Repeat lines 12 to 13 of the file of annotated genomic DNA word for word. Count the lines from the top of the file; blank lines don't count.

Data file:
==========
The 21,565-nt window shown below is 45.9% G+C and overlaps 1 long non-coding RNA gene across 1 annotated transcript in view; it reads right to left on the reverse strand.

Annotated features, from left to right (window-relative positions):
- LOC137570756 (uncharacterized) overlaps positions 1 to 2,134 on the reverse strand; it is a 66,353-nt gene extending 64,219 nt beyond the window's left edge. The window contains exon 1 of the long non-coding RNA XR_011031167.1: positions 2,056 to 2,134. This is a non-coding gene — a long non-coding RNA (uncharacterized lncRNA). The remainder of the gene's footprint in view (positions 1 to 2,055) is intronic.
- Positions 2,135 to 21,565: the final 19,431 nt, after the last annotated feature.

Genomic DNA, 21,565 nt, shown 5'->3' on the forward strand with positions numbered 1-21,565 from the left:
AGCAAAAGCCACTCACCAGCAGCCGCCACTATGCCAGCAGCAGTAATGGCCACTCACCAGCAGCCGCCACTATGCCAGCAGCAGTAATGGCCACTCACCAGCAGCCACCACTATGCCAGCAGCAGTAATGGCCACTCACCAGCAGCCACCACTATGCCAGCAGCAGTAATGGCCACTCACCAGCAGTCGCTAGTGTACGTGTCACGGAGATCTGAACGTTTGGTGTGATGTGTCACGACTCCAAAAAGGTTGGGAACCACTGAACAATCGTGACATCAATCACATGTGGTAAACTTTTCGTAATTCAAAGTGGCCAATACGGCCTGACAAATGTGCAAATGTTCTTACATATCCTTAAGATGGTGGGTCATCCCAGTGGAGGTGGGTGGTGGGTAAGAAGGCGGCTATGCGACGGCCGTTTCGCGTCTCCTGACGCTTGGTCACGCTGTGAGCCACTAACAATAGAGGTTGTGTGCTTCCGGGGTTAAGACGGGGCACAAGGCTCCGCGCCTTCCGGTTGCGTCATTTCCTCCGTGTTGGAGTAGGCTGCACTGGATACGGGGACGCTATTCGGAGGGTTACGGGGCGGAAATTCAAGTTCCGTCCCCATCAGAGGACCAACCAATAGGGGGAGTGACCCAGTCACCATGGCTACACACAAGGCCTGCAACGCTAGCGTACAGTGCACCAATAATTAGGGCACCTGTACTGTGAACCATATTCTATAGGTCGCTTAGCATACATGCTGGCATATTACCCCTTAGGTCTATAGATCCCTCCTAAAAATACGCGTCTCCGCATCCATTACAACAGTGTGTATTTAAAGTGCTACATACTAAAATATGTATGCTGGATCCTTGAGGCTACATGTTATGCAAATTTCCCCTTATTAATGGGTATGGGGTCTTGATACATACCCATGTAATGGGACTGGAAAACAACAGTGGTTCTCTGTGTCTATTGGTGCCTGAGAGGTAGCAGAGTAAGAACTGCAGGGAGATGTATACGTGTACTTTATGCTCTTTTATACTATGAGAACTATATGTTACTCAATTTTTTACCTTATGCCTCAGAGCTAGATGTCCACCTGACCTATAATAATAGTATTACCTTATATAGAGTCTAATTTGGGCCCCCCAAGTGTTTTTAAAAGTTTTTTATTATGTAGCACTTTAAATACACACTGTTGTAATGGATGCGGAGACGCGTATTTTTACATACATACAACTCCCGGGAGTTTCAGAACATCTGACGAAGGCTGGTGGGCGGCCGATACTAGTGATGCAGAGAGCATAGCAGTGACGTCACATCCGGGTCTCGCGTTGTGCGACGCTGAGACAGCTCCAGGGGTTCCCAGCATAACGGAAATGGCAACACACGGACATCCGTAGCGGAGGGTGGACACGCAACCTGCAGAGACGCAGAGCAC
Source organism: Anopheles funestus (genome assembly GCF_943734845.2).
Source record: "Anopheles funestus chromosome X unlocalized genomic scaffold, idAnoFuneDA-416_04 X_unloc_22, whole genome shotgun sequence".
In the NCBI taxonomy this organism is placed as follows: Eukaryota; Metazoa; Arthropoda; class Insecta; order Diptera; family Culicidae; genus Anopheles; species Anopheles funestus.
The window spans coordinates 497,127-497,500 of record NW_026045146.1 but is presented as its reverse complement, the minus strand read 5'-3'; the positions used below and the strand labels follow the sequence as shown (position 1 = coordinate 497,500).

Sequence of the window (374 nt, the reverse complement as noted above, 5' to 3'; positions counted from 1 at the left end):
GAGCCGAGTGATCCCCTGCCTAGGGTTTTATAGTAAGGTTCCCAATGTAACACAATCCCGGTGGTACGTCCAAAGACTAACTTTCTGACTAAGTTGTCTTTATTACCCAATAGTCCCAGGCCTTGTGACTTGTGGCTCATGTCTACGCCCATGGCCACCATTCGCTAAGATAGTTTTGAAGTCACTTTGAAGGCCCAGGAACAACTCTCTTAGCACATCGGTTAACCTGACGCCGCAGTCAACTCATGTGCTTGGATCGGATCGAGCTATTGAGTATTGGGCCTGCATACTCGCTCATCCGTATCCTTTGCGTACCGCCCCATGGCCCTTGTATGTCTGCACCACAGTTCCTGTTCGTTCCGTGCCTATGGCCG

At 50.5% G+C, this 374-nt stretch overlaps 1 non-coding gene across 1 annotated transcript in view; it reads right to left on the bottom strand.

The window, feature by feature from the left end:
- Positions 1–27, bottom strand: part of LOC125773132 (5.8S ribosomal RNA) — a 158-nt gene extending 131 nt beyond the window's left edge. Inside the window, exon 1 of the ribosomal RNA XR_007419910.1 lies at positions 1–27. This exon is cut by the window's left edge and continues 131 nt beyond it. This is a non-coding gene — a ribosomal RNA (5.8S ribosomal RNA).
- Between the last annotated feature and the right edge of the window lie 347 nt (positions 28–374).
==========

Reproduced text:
GAGCCGAGTGATCCCCTGCCTAGGGTTTTATAGTAAGGTTCCCAATGTAACACAATCCCGGTGGTACGTCCAAAGACTAACTTTCTGACTAAGTTGTCTTTATTACCCAATAGTCCCAGGCCTTGTGACTTGTGGCTCATGTCTACGCCCATGGCCACCATTCGCTAAGATAGTTTTGAAGTCACTTTGAAGGCCCAGGAACAACTCTCTTAGCACATCGGTTAACCTGACGCCGCAGTCAACTCATGTGCTTGGATCGGATCGAGCTATTGAGTATTGGGCCTGCATACTCGCTCATCCGTATCCTTTGCGTACCGCCCCATGGCCCTTGTATGTCTGCACCACAGTTCCTGTTCGTTCCGTGCCTATGGCCG

At 50.5% G+C, this 374-nt stretch overlaps 1 non-coding gene across 1 annotated transcript in view; it reads right to left on the bottom strand.